In the last installment, we defined theology as “disciplined reflection on God’s self-revelation, for the purposes of knowing and loving God, and participating in his mission in this world.” In future installments, we will talk about the audience of theology, the tools of theology, and the relationship of theology to other disciplines such as theology and philosophy. But first, I want to take a moment to speak about the relationship of theology to the four concepts mentioned above: Scripture and its grand narrative, as well as worship, obedience, and mission.[1] First, theology arises out of the biblical narrative. The Bible is composed of sixty six books with multiple genres, and is written by numerous authors in a diversity of historical and cultural contexts. However, this diversity is part of a beautiful unity which can be seen in the Bible’s overarching story. This story begins with God’s creation and humanity’s rebellion, and then proceeds with God’s unfolding plan of redemption. The biblical narrative is the true story of the whole world. Furthermore, it is dramatic in nature, inviting us into the story so that the story will shape our lives. Craig Bartholomew and Michael Goheen write, “[The biblical narrative] functions as the authoritative Word of God for us when it becomes the one basic story through which we understand our own experience and thought, and the foundation upon which we base our decisions and our actions.”[2] Finally, this narrative is un-substitutable: it should not be discarded in favor of alliterated moralisms, philosophical syllogisms, devotional truisms, or any other substitute.

Second, theology arises from and issues forth in worship and obedience. On the one hand, theology arises from worship as we seek to understand, conceptualize, and articulate the God whom we cherish. Likewise, theology arises from obedience; if we want to know and love God more truly, will allow ourselves to be conformed to the image of Christ, in order that we will be able to see him and hear him more clearly. On the other hand, theology issues forth in worship and obedience. Michael Horton writes, “When the doctrine is understood in the context of its dramatic narrative, we find ourselves dumbfounded by God’s grace in Jesus Christ, surrendering to doxology (praise). Far from masters, we are mastered; instead of seizing the truth, we are seized by it, captivated by God’s gift, to which we can only say, ‘Amen!’ and ‘Praise the Lord’.”[3] Without close attention to the biblical narrative and its attendant evangelical doctrine, our worship and obedience are at best unfocused and at worst idolatrous. However, when we consciously submit to the biblical narrative and its teaching, the flame of our worship and obedience is fueled by the oxygen of Word and Spirit.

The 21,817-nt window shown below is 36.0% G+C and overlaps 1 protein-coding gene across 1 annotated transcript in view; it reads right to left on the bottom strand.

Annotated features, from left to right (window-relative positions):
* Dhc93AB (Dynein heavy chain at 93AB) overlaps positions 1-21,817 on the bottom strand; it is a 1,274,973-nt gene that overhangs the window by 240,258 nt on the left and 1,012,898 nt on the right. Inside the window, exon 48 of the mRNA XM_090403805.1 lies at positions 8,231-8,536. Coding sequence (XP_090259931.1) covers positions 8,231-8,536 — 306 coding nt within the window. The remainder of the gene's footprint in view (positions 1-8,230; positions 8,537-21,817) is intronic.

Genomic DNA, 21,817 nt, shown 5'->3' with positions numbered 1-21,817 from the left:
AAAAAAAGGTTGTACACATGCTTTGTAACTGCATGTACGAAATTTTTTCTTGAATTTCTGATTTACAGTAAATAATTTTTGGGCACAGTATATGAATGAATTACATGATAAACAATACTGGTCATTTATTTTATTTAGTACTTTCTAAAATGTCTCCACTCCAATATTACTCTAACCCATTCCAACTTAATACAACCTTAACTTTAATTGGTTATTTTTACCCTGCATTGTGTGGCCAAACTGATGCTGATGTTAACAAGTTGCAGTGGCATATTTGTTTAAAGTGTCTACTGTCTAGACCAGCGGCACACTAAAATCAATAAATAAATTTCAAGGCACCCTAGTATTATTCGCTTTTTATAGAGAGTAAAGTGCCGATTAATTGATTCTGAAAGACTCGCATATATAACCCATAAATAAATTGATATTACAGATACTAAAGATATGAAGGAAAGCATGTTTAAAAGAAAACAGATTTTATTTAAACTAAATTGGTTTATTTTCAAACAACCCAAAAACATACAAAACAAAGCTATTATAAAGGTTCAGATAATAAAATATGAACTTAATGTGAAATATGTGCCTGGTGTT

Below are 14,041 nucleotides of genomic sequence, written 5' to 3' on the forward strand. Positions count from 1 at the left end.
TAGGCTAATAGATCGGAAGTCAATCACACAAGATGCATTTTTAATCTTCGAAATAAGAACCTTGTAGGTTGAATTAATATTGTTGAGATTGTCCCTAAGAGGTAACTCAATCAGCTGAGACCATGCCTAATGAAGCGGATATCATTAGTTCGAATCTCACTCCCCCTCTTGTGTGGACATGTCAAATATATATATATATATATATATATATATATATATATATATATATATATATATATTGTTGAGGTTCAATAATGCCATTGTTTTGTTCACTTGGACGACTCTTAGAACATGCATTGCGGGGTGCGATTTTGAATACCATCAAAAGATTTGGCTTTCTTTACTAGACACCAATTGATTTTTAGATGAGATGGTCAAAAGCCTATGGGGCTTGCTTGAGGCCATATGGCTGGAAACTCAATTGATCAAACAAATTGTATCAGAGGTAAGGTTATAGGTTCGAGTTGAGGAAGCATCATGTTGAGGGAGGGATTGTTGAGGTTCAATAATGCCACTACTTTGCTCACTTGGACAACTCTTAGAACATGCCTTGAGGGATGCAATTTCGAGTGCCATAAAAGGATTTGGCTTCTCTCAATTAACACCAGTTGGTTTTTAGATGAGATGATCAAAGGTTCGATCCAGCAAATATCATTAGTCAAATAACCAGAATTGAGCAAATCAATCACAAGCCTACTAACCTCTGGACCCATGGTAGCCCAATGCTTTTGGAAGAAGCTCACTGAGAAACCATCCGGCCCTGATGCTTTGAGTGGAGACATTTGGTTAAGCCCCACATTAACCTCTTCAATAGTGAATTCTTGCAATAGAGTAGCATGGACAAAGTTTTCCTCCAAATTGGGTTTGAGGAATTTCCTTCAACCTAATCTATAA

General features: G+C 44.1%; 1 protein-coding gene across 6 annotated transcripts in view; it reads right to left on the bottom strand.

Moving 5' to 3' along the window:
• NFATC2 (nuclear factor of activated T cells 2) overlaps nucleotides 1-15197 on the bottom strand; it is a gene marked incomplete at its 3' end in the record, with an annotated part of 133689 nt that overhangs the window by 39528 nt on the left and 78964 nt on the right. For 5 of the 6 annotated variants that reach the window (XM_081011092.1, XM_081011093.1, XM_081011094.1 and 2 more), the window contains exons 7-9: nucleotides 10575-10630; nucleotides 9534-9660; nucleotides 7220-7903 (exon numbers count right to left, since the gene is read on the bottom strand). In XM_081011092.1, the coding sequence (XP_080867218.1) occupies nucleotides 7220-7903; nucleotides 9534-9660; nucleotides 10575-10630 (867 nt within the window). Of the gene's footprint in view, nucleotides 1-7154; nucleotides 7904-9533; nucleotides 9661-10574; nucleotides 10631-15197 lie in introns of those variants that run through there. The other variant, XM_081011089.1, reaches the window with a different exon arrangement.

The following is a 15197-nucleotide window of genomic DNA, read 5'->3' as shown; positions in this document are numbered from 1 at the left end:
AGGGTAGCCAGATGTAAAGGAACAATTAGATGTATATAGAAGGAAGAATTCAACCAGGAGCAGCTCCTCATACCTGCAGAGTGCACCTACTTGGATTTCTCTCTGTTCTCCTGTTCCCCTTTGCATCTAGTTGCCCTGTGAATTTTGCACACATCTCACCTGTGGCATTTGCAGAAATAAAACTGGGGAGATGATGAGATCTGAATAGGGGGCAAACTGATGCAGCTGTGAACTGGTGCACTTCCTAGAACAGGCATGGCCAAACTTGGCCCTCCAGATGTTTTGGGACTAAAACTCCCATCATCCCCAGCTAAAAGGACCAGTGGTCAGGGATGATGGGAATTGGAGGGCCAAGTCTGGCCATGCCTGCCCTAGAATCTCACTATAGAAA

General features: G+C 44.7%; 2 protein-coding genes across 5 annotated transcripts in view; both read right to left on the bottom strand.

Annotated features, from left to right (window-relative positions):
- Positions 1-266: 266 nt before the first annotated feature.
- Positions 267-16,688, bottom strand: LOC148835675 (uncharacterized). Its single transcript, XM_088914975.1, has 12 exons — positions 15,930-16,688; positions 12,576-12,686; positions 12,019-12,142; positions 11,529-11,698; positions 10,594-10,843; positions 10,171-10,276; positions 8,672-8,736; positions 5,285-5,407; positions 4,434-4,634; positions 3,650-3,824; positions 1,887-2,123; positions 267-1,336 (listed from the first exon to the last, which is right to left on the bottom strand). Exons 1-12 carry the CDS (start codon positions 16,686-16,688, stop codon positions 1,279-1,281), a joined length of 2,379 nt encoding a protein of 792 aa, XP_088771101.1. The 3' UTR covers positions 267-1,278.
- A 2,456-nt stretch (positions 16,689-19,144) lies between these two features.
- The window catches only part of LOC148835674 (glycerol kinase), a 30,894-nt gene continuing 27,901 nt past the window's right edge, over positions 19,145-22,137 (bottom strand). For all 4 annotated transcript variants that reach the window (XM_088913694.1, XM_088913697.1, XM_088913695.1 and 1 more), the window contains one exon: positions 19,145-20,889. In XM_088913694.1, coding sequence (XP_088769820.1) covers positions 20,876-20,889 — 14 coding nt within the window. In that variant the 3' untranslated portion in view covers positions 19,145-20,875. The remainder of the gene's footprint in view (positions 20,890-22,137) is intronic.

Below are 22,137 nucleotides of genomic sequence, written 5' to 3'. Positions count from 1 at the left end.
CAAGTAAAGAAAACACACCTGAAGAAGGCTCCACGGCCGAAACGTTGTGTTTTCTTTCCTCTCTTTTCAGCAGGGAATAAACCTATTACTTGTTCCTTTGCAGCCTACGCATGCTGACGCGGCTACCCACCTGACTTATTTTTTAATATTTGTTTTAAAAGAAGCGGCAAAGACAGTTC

Third, theology arises from, and issues forth in mission. The early church is a prime example. On the one hand their theology arose in the midst of their God-given mission. Paul’s epistles, for example, were written as he proclaimed the gospel, planted churches, and suffered for the sake of his faith. But on the other hand, their robust and powerful theology caused their mission to flourish.[4] This mutually beneficial relationship arises from the fact that God’s Triune nature is the foundation of mission and his Triune life provides the pattern for mission.[5] God is missional, therefore theology is missional. Mission is based upon God, therefore mission is theological.[6] The biblical narrative, from which Christian theology arises, is nothing if not a missional narrative.[7] Any theology that purports to be Christian but does not arise from mission and issue forth in mission is not a truly Christian theology at all.


[1] This is similar to Michael Horton’s “drama, doctrine, doxology, and discipleship,” in Michael Horton, The Christian Faith: A Systematic Theology for Pilgrims on the Way (Grand Rapids: Zondervan, 2011), 13-34.

[2] Craig G. Bartholomew and Michael W. Goheen, The Drama of Scripture: Finding Our Place in the Biblical Story (Grand Rapids: Baker Academic, 2004), 21.

[3] Horton, The Christian Faith, 22.

[4] See I. Howard Marshall, New Testament Theology: Many Witnesses, One Gospel (Downers Grove: IVP, 2004), 34-37, 717-726. Marshall argues that mission is the core of the New Testament.

[5] For further reading on the Triune God as the foundation and pattern of mission, see Keith Whitfield, “The Triune God: The God of Mission,” in Theology and Practice of Mission, ed. Bruce Riley Ashford (Nashville: B&H Academic, 2011), 17-34.

[6] This is a central thread in Christopher Wright’s grand treatment of mission as a hermeneutical key for the biblical narrative. Christopher J. H. Wright, The Mission of God: Unlocking the Bible’s Grand Narrative (Downers Grove: IVP, 2006).

[7] For a brief exposition of the biblical narrative in relation to the concept of mission, see Bruce Riley Ashford, “The Story of Mission: The Grand Biblical Narrative,” in Theology and Practice of Mission, ed. Bruce Riley Ashford (Nashville: B&H Academic, 2011), 6-16.

Aspect 5(b): A Mission Driven by Biblical Theology (Christ, Spirit, Man)

(By: Danny Akin & Bruce Ashford)